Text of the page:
Ocean Sciences [OS]

OS16B HCC:HALL 3 Monday

Assessing the Productivity of Large Marine Ecosystems Posters

Presiding:M S Berman, National Marine Fisheries Service; B Mueller-Karulis, Institute of Aquatic Ecology, University of Latvia; M O'Toole, Benguela Current Large Marine Ecosystem Programme


Measuring the Productivity of Large Marine Ecosystems, an Introduction

* Berman, M S (mark.berman@noaa.gov) , National Marine Fisheries Service, 28 Tarzwell Drive, Narragansett, RI 02882 United States

The 64 Large Marine Ecosystems defined by the IOC are areas of the world's oceans adjacent to continental shelves, characterized by distinct bathymetry, hydrography and ecology. LMEs generally encompass areas greater than 200,000 square kilometers, and together account for up to 95% of the world's annual marine fisheries catches. They have been designated as areas for the introduction of ecosystem-based assessment and management practices. NOAA has developed a 5 module strategy for the assessment and management of LMEs including indicator suites for pollution and ecosystem health, fish and fisheries, governance, socioeconomic factors, and ecosystem productivity. The productivity module focuses of the lower trophic levels of the ecosystem, and, because of the large spatial areas involved, presents special challenges. Traditional methods of assessing plankton and primary productivity, are too time consuming and expensive to be used efficiently in LMEs. Narragansett Bay, Rhode Island, has been the site of the development of a prototype system for assessing the productivity of LME's. The system relies on a series of transects made with an undulating oceanographic recorder fitted with CTD-Fluorometer, Optical Plankton Counter, Autonomous Plankton Recorder, Dissolved Oxygen Electrode, and Fast Repetition Rate Fluorometer. Data from these transects is combined with that from ocean observing satellites or continuously monitoring buoys for a detailed view of the productivity of the system. We believe that this prototype can be scaled up and adapted to fit the needs of LME's around the world.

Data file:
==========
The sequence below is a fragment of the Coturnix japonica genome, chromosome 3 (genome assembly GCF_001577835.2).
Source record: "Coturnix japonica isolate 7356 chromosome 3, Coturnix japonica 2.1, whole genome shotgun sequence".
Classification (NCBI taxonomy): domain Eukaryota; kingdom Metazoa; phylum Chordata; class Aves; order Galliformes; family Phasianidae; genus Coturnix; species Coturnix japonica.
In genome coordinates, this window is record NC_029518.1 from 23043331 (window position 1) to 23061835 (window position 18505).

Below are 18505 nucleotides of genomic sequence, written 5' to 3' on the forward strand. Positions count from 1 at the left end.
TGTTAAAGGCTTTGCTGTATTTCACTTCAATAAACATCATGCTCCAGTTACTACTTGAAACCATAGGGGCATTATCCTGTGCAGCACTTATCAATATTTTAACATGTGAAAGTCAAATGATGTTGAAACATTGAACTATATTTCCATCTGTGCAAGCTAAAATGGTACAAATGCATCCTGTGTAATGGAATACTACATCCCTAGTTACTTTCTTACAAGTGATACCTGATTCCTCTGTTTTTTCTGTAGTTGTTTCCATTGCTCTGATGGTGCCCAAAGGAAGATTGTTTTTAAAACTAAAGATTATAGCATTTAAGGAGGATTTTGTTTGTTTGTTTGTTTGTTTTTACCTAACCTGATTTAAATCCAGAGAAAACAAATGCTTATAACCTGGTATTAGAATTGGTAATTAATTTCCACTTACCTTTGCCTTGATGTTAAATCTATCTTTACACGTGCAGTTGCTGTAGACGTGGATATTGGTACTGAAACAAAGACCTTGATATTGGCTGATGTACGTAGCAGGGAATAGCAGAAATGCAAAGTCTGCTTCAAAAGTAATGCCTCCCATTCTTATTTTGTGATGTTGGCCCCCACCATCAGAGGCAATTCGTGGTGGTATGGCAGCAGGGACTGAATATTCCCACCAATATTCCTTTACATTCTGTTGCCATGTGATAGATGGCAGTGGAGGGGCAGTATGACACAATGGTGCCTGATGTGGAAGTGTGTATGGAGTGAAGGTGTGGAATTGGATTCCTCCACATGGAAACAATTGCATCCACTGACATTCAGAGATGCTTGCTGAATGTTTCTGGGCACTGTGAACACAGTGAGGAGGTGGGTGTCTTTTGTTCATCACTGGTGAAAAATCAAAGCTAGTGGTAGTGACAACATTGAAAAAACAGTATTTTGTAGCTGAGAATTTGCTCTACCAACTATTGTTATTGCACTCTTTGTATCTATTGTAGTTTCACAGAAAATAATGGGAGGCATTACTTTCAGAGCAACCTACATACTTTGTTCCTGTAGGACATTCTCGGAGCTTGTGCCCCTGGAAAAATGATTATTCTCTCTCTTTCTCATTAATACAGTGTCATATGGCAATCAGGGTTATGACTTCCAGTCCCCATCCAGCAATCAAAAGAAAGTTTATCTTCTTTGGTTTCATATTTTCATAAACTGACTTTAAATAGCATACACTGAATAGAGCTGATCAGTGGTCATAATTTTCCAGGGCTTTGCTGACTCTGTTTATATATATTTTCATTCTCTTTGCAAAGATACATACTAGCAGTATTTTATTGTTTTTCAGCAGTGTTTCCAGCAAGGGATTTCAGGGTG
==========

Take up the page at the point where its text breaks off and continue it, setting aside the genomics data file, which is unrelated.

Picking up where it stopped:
Gross Oxygen Production Measurements For Satellite Productivity

* Vedula, V (sarma@hyarc.nagoya-u.ac.jp) , Hydrospheric Atmospheric Research Center, Nagoya University, Furo-Cho, Chikusa-ku, Nagoya, 4648601 Japan
Abe, O (osamu.abe@nagoya-u.jp) , Graduate School of Environmental Studies, Nagoya University, Furo-Cho, Chikusa-ku, Nagoya, 4648601 Japan
Hinuma, A (s030116d@mbox.nagoya-u.ac.jp) , Hydrospheric Atmospheric Research Center, Nagoya University, Furo-Cho, Chikusa-ku, Nagoya, 4648601 Japan
Saino, T (tsaino@hyarc.nagoya-u.ac.jp) , Hydrospheric Atmospheric Research Center, Nagoya University, Furo-Cho, Chikusa-ku, Nagoya, 4648601 Japan